Pivotal role of the North African Dipole Intensity (NAFDI) on alternate Saharan dust export over the North Atlantic and the Mediterranean, and relationship with the Saharan Heat Low and mid-latitude Rossby waves
- 1Izaña Atmospheric Research Centre (AEMET), Santa Cruz de Tenerife, Spain
- 2SDS-WAS Regional Centre (AEMET), Barcelona, Spain
- 3Earth Sciences Department, Barcelona Supercomputing Centre, Barcelona, Spain
- 4Air Liquide S. A., Delegación de Canarias, Candelaria, Santa Cruz de Tenerife, Spain
- 5Universidad Europea de Canarias, La Orotava, Santa Cruz de Tenerife, Spain
Abstract. In this study, we revise the index that quantifies the North African Dipole Intensity (NAFDI), and explain its relationship with the Saharan Heat Low (SHL) and mid-latitude Rossby waves. We find outstanding similarities of meteorological patterns associated with the positive NAFDI and the SHL West-phase on the one hand, and with the negative NAFDI and the SHL East-Phase, on the other hand. We introduce the daily NAFDI index and the daily SHL West-East Displacement Index (SHLWEDI). The Pearson correlation coefficient between the daily SHLWEDI 1-day lagged and the daily NAFDI for the period 1980–2013 20 June–17 September is fairly high (r = 0.77). The correlation reduces to 0.69 if the SHLWEDI is not lagged. We observe that the SHL West-phase is significantly more frequent than the SHL East-phase, and that the SHL is more intense during its East-phase. We find positive aerosol optical depth (AOD) anomalies in the Western Sahara during positive NAFDI/SHL West-phase, and negative AOD anomalies in the central and eastern Sahara during negative NAFDI/SHL East-phase. A significant positive (negative) NE-SW axis AOD anomaly over the Subtropical North Atlantic for positive (negative) NAFDI is found. Remarkable patterns of positive (negative) AOD anomalies over the tropical Atlantic and the Central-Western Mediterranean during negative (positive) NAFDI are observed. The impact of mid-latitude Rossby waves on NAFDI variations depends on both the amplitude and phase of the Rossby wave at 200–300 hPa, which is quantified in this study by the daily Zonal Wind Anomaly at 300 hPa over South Morocco (ZWA300), and the penetration of the Rossby wave into the lower troposphere, quantified by the daily Omega at 500 hPa over Northwest Algeria (O500). The correlation of both ZWA300 and O500 with NAFDI is significant: 0.48 and 0.53, respectively, when we apply 5-day running means to the time series before calculating the correlation coefficients, and increases to 0.66 when a multi-linear regression is performed. The results suggest that ZWA300 drives almost one day in advance the NAFDI, whereas O500 might be ahead respect to NAFDI less than 12 hours. The power spectra of the NAFDI, SHL, ZWA300 and O500 times series in the intermediate time scale range (between 10 and 30 days) show 10 especially intense NAFDI spectral peaks, most of them also present in the SHLWEDI spectrum, finding that for many of the NAFDI/SHLWEDI peaks there is associated an O500 and/or ZWA300 peak. Our results indicate that the modes of oscillation of both the NAFDI and the SHL are driven by those mid-latitudes Rossby waves that go deep enough into the lower troposphere imposing their perturbation to the background meteorological fields. A comprehensive top-down conceptual model is introduced to explain the relationships between the NAFDI, the SHL and the mid-latitude Rossby waves and their impact in dust mobilization and transport in Northern Africa.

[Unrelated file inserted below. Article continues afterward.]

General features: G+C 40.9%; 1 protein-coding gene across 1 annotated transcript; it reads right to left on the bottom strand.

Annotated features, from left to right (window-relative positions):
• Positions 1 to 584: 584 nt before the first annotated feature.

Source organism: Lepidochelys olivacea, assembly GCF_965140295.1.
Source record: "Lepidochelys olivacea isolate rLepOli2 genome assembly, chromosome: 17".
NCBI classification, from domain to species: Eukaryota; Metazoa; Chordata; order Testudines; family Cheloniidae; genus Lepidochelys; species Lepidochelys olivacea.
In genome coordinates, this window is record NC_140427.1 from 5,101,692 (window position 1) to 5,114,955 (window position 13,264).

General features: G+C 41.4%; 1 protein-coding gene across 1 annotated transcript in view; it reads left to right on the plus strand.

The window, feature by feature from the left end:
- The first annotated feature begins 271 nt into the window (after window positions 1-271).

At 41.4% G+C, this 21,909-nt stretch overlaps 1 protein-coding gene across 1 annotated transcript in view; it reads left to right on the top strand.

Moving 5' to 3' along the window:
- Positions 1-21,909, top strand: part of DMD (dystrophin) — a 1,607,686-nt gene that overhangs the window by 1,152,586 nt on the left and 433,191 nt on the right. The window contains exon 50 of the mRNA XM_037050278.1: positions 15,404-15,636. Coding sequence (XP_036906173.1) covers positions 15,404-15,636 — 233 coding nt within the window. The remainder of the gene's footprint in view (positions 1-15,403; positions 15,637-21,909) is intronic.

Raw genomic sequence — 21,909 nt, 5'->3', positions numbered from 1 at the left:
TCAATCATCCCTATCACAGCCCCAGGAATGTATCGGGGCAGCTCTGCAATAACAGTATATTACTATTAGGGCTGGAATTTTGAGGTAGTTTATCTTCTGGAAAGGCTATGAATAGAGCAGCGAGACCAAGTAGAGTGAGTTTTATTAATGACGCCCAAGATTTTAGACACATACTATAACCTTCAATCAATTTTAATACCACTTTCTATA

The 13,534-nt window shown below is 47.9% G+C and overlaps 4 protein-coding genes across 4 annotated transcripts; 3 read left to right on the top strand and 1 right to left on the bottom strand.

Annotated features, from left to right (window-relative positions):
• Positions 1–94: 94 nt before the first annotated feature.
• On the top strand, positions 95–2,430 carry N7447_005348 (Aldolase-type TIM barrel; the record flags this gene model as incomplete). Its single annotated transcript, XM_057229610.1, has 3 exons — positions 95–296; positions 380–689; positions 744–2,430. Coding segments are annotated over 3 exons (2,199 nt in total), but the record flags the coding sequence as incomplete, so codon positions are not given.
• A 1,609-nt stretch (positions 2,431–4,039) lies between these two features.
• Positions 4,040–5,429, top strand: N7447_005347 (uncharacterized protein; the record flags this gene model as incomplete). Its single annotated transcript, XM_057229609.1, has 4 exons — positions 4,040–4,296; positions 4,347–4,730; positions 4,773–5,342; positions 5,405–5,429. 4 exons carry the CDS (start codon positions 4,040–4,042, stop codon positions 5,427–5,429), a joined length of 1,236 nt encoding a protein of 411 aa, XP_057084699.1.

E. Cuevas et al.
E. Cuevas et al.
E. Cuevas et al.
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